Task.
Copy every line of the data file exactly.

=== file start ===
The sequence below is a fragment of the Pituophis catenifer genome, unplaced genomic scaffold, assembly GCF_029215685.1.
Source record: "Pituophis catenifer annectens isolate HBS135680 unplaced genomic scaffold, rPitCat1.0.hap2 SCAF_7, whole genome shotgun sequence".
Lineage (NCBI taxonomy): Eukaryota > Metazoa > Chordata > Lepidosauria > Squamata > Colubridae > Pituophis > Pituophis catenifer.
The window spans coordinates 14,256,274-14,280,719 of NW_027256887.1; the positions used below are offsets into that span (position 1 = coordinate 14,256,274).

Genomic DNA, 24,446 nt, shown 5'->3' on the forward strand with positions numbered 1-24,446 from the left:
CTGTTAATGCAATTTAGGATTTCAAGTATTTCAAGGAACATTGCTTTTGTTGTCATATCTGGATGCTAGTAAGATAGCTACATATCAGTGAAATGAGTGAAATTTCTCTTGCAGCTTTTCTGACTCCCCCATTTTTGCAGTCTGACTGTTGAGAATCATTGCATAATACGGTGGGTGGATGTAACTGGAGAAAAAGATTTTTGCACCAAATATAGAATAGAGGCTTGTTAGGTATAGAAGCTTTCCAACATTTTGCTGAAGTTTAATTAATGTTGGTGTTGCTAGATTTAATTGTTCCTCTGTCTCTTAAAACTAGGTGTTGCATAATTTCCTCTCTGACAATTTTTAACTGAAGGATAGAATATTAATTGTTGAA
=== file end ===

The sequence below is a fragment of the Pituophis catenifer genome, unplaced genomic scaffold, assembly GCF_029215685.1.
Source record: "Pituophis catenifer annectens isolate HBS135680 unplaced genomic scaffold, rPitCat1.0.hap2 SCAF_7, whole genome shotgun sequence".
Lineage (NCBI taxonomy): Eukaryota > Metazoa > Chordata > Lepidosauria > Squamata > Colubridae > Pituophis > Pituophis catenifer.
The window spans coordinates 14,256,274-14,280,719 of NW_027256887.1; the positions used below are offsets into that span (position 1 = coordinate 14,256,274).

Genomic DNA, 24,446 nt, shown 5'->3' on the forward strand with positions numbered 1-24,446 from the left:
CTGTTAATGCAATTTAGGATTTCAAGTATTTCAAGGAACATTGCTTTTGTTGTCATATCTGGATGCTAGTAAGATAGCTACATATCAGTGAAATGAGTGAAATTTCTCTTGCAGCTTTTCTGACTCCCCCATTTTTGCAGTCTGACTGTTGAGAATCATTGCATAATACGGTGGGTGGATGTAACTGGAGAAAAAGATTTTTGCACCAAATATAGAATAGAGGCTTGTTAGGTATAGAAGCTTTCCAACATTTTGCTGAAGTTTAATTAATGTTGGTGTTGCTAGATTTAATTGTTCCTCTGTCTCTTAAAACTAGGTGTTGCATAATTTCCTCTCTGACAATTTTTAACTGAAGGATAGAATATTAATTGTTGAA